Sun is setting on SA gold industry
Data produced by auditing firm PwC makes it clear that South Africa’s gold industry is in its sunset years. The ore bodies that once hosted mining worth nearly three-quarters of world production are now a footnote comprising 4.2% of the total.
“Only new technologies can change the outlook for the SA gold industry,” said Andries Rossouw, a partner at PwC, during a presentation of the firm’s annual publication It analyses the performance of the sector in terms of production and financial returns.
“Otherwise the sector is in decline, especially at cost increases that are above CPI. There is no new major investment in the industry,” he said.
According to Minerals Council data, total employee earnings have increased to R29.5bn in 2017 from R14.7bn in 2007. This is despite total numbers falling over the period: from 166 000 people in 2007 to 112 000 employees today.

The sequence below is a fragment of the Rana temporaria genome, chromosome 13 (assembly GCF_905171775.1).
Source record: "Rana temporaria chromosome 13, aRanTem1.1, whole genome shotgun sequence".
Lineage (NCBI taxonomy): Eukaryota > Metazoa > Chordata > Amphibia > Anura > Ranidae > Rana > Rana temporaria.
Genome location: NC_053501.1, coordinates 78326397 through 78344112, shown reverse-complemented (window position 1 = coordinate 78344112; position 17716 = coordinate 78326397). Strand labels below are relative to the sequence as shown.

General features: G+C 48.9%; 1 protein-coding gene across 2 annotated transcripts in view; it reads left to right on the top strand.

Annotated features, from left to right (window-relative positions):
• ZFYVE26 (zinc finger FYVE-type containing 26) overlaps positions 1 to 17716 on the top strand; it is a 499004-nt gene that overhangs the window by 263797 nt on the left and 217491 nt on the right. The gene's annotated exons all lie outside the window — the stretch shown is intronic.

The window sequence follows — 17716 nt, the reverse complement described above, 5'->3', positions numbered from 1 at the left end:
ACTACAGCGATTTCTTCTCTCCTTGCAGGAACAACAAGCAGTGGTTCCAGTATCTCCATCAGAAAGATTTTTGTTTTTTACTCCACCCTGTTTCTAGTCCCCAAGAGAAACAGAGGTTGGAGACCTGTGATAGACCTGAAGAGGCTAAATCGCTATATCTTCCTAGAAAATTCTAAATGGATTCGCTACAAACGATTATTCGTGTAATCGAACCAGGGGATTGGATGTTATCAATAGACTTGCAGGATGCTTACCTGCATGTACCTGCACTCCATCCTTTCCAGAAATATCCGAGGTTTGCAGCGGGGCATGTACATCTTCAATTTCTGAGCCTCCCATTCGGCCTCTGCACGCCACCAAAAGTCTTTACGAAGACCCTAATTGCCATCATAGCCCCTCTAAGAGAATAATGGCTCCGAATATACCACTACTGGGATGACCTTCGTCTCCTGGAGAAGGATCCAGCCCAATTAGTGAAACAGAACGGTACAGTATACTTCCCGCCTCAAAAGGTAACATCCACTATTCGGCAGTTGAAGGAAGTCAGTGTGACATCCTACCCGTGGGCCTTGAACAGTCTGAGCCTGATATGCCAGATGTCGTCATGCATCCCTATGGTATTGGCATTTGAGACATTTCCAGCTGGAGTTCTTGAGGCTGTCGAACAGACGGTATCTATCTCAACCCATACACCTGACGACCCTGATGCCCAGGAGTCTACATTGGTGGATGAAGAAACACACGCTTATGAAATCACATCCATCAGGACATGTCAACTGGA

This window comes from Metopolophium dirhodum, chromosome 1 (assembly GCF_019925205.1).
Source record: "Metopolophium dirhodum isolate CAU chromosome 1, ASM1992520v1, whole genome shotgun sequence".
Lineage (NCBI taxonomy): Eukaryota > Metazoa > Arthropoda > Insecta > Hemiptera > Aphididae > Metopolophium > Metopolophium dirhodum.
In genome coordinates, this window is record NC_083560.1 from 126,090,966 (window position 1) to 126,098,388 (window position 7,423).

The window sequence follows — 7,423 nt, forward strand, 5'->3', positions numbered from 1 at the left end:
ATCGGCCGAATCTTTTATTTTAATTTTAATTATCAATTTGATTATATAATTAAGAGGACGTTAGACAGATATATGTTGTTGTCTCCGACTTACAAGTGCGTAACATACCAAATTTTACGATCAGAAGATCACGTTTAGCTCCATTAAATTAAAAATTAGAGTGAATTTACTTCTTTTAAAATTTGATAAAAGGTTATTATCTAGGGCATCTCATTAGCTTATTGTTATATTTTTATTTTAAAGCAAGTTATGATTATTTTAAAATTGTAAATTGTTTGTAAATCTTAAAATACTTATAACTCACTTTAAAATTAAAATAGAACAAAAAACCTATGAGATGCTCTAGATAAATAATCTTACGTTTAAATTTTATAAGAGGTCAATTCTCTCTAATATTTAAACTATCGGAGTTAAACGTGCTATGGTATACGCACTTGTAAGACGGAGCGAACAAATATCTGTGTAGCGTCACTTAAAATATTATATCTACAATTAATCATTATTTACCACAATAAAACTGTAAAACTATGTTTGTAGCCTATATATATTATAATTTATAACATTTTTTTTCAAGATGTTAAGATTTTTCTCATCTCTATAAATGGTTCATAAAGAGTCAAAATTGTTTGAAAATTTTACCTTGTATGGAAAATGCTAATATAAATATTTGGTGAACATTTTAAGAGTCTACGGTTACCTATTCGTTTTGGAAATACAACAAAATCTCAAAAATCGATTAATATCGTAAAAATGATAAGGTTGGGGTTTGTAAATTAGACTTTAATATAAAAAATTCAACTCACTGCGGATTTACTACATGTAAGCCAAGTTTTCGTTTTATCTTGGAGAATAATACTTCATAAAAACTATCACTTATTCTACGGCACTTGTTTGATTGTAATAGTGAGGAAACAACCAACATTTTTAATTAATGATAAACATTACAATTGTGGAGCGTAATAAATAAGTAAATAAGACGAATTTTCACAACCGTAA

In fact, the way revenue is divided between stakeholders makes for some interesting reading, especially given that wage negotiations in the sector are under way. Across the entire mining sector in South Africa, employees took 47% of total value generated by it last year compared to 37% of the total value 10 years ago.
Some 29% of total value was reinvested in the mines and 12% went to taxes. Including borrowings (6%), royalties (3%) and community investments (2%), there’s precious little left for the shareholders who are, after all, the providers of the share capital.
You can see why the Minerals Council has been fighting mines minister Gwede Mantashe’s insistence that communities and employees share in 10% of profits in the event of new mining right